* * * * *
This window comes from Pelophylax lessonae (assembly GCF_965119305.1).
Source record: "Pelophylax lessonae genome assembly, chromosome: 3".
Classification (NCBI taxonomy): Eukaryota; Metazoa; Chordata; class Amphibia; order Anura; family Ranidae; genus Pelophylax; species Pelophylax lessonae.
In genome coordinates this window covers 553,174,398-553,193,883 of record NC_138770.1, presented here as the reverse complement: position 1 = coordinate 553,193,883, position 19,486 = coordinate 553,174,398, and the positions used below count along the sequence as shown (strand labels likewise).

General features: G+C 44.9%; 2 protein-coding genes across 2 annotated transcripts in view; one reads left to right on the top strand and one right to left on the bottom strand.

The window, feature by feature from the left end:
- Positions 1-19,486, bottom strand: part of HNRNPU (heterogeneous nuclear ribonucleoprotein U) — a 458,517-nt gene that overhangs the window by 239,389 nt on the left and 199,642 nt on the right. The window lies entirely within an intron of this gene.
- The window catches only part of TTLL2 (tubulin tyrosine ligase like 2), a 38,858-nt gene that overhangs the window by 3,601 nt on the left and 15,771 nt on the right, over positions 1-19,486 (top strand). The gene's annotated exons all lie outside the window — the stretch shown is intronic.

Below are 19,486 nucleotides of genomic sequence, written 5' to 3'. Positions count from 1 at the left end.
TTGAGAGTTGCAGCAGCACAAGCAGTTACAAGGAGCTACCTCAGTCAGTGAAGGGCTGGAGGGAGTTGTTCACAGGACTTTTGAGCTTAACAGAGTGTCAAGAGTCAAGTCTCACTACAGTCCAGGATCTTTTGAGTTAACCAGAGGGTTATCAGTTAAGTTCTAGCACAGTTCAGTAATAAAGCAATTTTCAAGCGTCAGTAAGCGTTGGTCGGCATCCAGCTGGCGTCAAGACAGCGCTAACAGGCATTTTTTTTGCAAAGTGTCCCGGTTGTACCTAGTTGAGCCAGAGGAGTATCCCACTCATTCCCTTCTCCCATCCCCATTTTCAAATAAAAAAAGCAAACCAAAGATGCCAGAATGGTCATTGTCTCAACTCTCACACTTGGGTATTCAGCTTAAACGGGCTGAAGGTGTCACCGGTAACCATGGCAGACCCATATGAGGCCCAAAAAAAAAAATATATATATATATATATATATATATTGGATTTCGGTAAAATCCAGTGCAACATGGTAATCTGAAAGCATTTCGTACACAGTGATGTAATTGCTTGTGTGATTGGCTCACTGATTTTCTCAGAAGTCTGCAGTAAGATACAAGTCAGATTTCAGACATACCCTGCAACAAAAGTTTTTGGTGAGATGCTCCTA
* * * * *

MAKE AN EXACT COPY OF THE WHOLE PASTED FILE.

This window comes from Pelophylax lessonae (assembly GCF_965119305.1).
Source record: "Pelophylax lessonae genome assembly, chromosome: 3".
Classification (NCBI taxonomy): Eukaryota; Metazoa; Chordata; class Amphibia; order Anura; family Ranidae; genus Pelophylax; species Pelophylax lessonae.
In genome coordinates this window covers 553,174,398-553,193,883 of record NC_138770.1, presented here as the reverse complement: position 1 = coordinate 553,193,883, position 19,486 = coordinate 553,174,398, and the positions used below count along the sequence as shown (strand labels likewise).

General features: G+C 44.9%; 2 protein-coding genes across 2 annotated transcripts in view; one reads left to right on the top strand and one right to left on the bottom strand.

The window, feature by feature from the left end:
- Positions 1-19,486, bottom strand: part of HNRNPU (heterogeneous nuclear ribonucleoprotein U) — a 458,517-nt gene that overhangs the window by 239,389 nt on the left and 199,642 nt on the right. The window lies entirely within an intron of this gene.
- The window catches only part of TTLL2 (tubulin tyrosine ligase like 2), a 38,858-nt gene that overhangs the window by 3,601 nt on the left and 15,771 nt on the right, over positions 1-19,486 (top strand). The gene's annotated exons all lie outside the window — the stretch shown is intronic.

Below are 19,486 nucleotides of genomic sequence, written 5' to 3'. Positions count from 1 at the left end.
TTGAGAGTTGCAGCAGCACAAGCAGTTACAAGGAGCTACCTCAGTCAGTGAAGGGCTGGAGGGAGTTGTTCACAGGACTTTTGAGCTTAACAGAGTGTCAAGAGTCAAGTCTCACTACAGTCCAGGATCTTTTGAGTTAACCAGAGGGTTATCAGTTAAGTTCTAGCACAGTTCAGTAATAAAGCAATTTTCAAGCGTCAGTAAGCGTTGGTCGGCATCCAGCTGGCGTCAAGACAGCGCTAACAGGCATTTTTTTTGCAAAGTGTCCCGGTTGTACCTAGTTGAGCCAGAGGAGTATCCCACTCATTCCCTTCTCCCATCCCCATTTTCAAATAAAAAAAGCAAACCAAAGATGCCAGAATGGTCATTGTCTCAACTCTCACACTTGGGTATTCAGCTTAAACGGGCTGAAGGTGTCACCGGTAACCATGGCAGACCCATATGAGGCCCAAAAAAAAAAATATATATATATATATATATATATATTGGATTTCGGTAAAATCCAGTGCAACATGGTAATCTGAAAGCATTTCGTACACAGTGATGTAATTGCTTGTGTGATTGGCTCACTGATTTTCTCAGAAGTCTGCAGTAAGATACAAGTCAGATTTCAGACATACCCTGCAACAAAAGTTTTTGGTGAGATGCTCCTA